The Con of Social Engineering: Law Firms are Easy Prey

shutterstock_129915392Excellent article at about social engineering!

A discussion of the threat that social engineering (aka the "human side of hacking") poses to law firms, and some tips and practical guidelines to reduce its effectiveness. What follows is an excerpt:

"The great news is that law firms have readily available steps to dramatically reduce the effectiveness of social engineering ploys and they do not require Mission Impossible technology. Social engineering is all about exploiting gaps in humans’ knowledge and awareness.

"Law firms investing in cyber social engineering awareness training and regular training of the firm’s employees, contractors and even clients will create a powerful first line of defense against this method of attack and remove the bad guys’ most effective weapon.

The four top methods of social engineering include phishing (email), vishing (phone), smishing (texting) and impersonation (face-to-face). Each method utilizes unique tactics to create trust and authenticity in the ultimate communication used to defraud the recipient.

The more repetition there is of personalized, detailed or highly focused communications, the higher the rate of success there will be in convincing the recipient to let down her defenses and for her to click on, open or run malignant communications. Combining each of these different methods, and a hacker may even acknowledge in such communication an individual’s security training, can produce great results for the hacker.

Training and Testing

Training needs to provide tools to help employees validate the bona fides of the sender of the electronic communication regardless of the method of communication used. Also providing varied examples of how social engineering attacks may occur will get employees thinking outside the standard security box.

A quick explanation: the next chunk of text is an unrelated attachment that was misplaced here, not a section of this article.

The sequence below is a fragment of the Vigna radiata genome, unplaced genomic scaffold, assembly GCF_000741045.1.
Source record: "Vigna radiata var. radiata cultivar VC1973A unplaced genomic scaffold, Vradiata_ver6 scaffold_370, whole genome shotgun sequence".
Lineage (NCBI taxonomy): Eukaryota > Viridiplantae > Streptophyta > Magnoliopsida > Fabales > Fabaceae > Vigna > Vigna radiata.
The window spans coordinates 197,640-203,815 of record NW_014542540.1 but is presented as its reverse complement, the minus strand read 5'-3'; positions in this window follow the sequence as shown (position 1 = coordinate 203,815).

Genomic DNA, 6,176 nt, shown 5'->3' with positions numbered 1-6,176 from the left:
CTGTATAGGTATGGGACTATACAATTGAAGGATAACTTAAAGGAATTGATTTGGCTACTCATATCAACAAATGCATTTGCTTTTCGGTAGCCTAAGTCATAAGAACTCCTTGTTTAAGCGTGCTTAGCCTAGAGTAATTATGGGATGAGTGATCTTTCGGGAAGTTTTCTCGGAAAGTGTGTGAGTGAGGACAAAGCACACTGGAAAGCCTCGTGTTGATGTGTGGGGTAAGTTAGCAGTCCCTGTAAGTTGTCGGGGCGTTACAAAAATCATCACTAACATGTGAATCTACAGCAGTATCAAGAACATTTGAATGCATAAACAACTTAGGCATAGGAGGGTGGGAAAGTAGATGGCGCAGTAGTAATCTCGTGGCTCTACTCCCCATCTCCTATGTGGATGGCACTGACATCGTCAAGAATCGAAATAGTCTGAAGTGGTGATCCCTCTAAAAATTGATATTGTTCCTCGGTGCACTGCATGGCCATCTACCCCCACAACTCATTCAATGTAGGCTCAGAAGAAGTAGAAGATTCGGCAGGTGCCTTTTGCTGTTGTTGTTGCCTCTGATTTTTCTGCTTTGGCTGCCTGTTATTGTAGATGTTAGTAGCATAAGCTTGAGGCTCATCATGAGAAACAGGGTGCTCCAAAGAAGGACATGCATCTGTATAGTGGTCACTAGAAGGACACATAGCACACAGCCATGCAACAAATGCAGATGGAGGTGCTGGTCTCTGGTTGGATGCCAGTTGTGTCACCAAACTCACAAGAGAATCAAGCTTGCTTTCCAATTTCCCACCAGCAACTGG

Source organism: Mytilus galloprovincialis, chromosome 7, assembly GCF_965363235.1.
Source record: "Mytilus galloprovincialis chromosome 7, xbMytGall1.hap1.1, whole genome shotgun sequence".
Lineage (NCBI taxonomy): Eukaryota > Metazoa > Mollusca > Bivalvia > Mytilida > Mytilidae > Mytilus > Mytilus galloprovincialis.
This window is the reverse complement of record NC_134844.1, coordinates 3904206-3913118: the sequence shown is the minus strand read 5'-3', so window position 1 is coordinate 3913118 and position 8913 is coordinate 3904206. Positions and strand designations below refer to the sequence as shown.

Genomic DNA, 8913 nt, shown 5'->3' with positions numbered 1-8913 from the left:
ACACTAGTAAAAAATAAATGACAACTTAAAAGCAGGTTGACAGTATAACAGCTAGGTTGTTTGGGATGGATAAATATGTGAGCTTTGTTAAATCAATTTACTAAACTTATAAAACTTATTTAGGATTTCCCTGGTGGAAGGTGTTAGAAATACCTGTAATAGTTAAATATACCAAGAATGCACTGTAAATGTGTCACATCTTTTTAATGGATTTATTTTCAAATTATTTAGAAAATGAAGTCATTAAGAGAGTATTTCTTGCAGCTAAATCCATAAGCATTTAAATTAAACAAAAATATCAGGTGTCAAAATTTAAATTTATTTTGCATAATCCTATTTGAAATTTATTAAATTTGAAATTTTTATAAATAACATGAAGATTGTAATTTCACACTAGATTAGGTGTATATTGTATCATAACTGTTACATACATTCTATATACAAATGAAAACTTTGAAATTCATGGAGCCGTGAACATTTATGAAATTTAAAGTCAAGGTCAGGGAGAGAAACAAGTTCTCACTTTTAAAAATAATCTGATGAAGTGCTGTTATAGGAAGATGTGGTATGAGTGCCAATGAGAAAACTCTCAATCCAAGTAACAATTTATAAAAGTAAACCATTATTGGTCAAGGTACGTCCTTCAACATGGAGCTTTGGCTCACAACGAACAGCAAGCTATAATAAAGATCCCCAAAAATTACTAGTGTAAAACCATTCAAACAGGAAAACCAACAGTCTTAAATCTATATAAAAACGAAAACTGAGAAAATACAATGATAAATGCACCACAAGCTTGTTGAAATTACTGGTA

Often, attackers play on an individual’s weakness, susceptibility and curiosity. The email impersonating someone from human resources or finance with a simple sentence of “Bill, do you really think these expenses should be approved?” with a malicious file attached to it will get hits almost every time.

After monitoring news accounts and press releases and performing other “due diligence” on an unsuspecting employee, such as a company bookkeeper, sending a feigned wire instruction to him just when a transaction is about to close and indicating that payment needs to be made by a certain time for the deal to close often works like a charm to cause payment to be made to the bad guy. Role playing or gaming in employee training will make individuals more aware of their susceptibility to such ruses.

In addition to social engineering training, which is your last line of defense, do not forget to do regular real-world testing. Bring in security professionals, who understand up-to-date social engineering artifices, to challenge your investment in “behavior modification” training of your employees and hopefully validate it and improve your security system.

Empowering your law firm’s employees with such cyber fighting skills also can be a huge morale boost transforming them from victims to warriors in the battle to protect confidential client and law firm information. Building a training and awareness environment which seeks to keep this knowledge and awareness fresh, relevant, frequent and varied in its means of delivery will make it effective.

Practical Guidelines

Security information, resources and tools are provided by many legal associations and, as set forth below, some very practical guidelines offered by the New York State Bar Association at " Read the full article here. You need to register but it's worth it.

Why Social Engineering Works And How To Arm Yourself Against "Human Hacking"

We strongly recommend you continue your research by reading this this article

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